‘Ben is Back’ is career high for Roberts

‘Ben is Back’

Grade: 3 stars (out of 4)

Rating: R for for language throughout and some drug use

Running time: 1:43

By Jocelyn Noveck

AP National Writer

In one of Julia Roberts’ many heartbreaking scenes in “Ben is Back” – and they’re pretty much all heartbreaking – she lays down the law to her 19-year-old son, a recovering drug addict who’s shown up unexpectedly.

“Ben is Back,” written and directed by Peter Hedges and starring his son, Lucas Hedges. Hedges is as excellent, but it’s fair to say the movie belongs to Roberts. It’s a career peak, and a performance that deserves to be seen.

If there’s a key message here, it’s that youth addiction can wreak havoc on any family, regardless of class, race, geography or anything else. Here it’s leafy, upper-middle class Westchester County, but it could be Anywhere, USA.

Arriving home from church choir rehearsal, Holly and her three other children – a teen daughter and two youngsters – encounter Ben standing in the driveway, in an unplanned visit from his sober living facility.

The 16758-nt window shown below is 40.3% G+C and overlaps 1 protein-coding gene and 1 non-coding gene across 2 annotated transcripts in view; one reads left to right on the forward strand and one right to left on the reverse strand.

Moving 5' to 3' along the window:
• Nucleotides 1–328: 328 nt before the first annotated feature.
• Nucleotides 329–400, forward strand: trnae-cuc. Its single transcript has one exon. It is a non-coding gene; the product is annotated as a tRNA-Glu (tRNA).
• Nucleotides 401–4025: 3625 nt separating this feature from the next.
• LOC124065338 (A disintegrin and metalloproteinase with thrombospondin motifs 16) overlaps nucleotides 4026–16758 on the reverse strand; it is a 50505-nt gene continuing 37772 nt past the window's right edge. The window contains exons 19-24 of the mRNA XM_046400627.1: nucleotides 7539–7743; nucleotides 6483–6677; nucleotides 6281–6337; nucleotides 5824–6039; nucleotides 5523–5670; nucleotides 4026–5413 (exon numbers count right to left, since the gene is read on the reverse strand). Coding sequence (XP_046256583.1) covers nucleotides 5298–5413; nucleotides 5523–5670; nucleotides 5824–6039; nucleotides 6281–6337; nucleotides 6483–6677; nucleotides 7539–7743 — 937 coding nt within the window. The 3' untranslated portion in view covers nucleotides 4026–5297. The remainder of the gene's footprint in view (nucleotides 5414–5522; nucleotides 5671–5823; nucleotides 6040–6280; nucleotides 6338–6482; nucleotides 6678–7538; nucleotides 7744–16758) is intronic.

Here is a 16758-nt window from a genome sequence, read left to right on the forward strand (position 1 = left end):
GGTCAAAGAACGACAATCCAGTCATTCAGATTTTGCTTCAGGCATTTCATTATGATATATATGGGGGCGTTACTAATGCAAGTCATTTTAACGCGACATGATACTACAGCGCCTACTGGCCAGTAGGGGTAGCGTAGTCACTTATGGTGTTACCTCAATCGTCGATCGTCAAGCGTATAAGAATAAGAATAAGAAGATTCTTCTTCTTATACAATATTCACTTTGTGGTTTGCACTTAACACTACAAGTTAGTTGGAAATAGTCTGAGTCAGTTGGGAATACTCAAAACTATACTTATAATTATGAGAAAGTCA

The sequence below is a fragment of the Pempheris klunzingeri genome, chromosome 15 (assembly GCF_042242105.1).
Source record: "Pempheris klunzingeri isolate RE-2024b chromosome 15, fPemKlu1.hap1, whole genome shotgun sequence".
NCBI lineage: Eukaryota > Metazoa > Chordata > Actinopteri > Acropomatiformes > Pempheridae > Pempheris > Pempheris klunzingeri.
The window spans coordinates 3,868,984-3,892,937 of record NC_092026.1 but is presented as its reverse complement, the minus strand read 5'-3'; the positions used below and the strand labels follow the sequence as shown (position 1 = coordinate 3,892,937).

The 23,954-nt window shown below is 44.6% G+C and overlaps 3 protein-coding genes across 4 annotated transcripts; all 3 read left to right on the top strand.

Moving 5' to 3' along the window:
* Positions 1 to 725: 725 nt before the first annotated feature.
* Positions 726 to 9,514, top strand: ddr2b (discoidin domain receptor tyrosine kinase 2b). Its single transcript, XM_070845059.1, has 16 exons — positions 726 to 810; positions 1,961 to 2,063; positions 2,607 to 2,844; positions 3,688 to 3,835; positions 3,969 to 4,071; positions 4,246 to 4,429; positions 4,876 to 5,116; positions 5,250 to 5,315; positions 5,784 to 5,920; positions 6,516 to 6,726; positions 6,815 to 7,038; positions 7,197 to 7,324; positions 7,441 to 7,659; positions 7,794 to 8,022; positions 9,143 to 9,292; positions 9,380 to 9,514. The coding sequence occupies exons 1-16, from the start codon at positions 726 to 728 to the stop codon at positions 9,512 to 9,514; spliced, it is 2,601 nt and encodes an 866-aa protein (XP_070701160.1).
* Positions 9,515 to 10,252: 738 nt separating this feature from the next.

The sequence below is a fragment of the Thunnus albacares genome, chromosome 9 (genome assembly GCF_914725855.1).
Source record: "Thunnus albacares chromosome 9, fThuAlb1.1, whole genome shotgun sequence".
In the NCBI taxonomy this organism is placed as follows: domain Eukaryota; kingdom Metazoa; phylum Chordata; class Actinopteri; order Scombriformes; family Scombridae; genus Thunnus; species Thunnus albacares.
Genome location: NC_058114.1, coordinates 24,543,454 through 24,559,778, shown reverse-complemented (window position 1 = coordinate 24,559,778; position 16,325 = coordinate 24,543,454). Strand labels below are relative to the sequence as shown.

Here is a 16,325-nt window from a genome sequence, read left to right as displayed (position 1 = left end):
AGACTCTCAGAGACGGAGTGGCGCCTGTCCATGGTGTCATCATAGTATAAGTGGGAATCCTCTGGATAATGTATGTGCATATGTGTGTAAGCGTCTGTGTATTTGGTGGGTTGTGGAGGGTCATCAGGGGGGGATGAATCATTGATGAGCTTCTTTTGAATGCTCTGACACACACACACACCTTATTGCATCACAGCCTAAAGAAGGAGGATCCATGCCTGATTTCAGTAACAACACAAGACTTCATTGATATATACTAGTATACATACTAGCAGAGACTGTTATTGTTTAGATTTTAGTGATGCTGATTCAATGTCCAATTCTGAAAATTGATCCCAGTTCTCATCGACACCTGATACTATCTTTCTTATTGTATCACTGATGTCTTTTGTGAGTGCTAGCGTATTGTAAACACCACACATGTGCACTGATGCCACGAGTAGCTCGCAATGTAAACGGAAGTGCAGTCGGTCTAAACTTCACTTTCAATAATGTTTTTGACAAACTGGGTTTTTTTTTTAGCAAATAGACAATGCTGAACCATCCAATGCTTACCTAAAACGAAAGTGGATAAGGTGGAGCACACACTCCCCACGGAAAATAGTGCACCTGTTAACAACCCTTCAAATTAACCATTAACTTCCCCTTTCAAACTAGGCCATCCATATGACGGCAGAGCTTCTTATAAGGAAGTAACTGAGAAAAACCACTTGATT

Holly is thrilled – and scared. At first, things go well. But a trip to the local mall sets off trouble. People from Ben’s former life – he was a dealer, not simply a user – start to learn he’s back. During an evening at church, someone ransacks the family home and steals their beloved dog.

Guilt-ridden, Ben leaves; Holly hunts him down. Together, she insists, they will find whoever meant him harm, and do what it takes to recover the dog.

It’s terrifying to watch Holly sit in the car as Ben enters a forbidding drug den.

For Holly, a night with her son becomes a hellish journey through their bucolic hometown. It’s suddenly a different place. “I used there,” Ben says, pointing to one spot. “I robbed someone there.” Sitting in a late-night diner, he confesses that his pushing caused the death of a friend.

Writer-director Hedges mostly stays away from speechifying – other than in a very few over-scripted moments – and lets his two talented stars run the show. Especially Roberts, whose face the camera rarely leaves – and why would it? Her terrified, determined mother is one of the more unforgettable portrayals of the year. Leave the Kleenex home at your peril.

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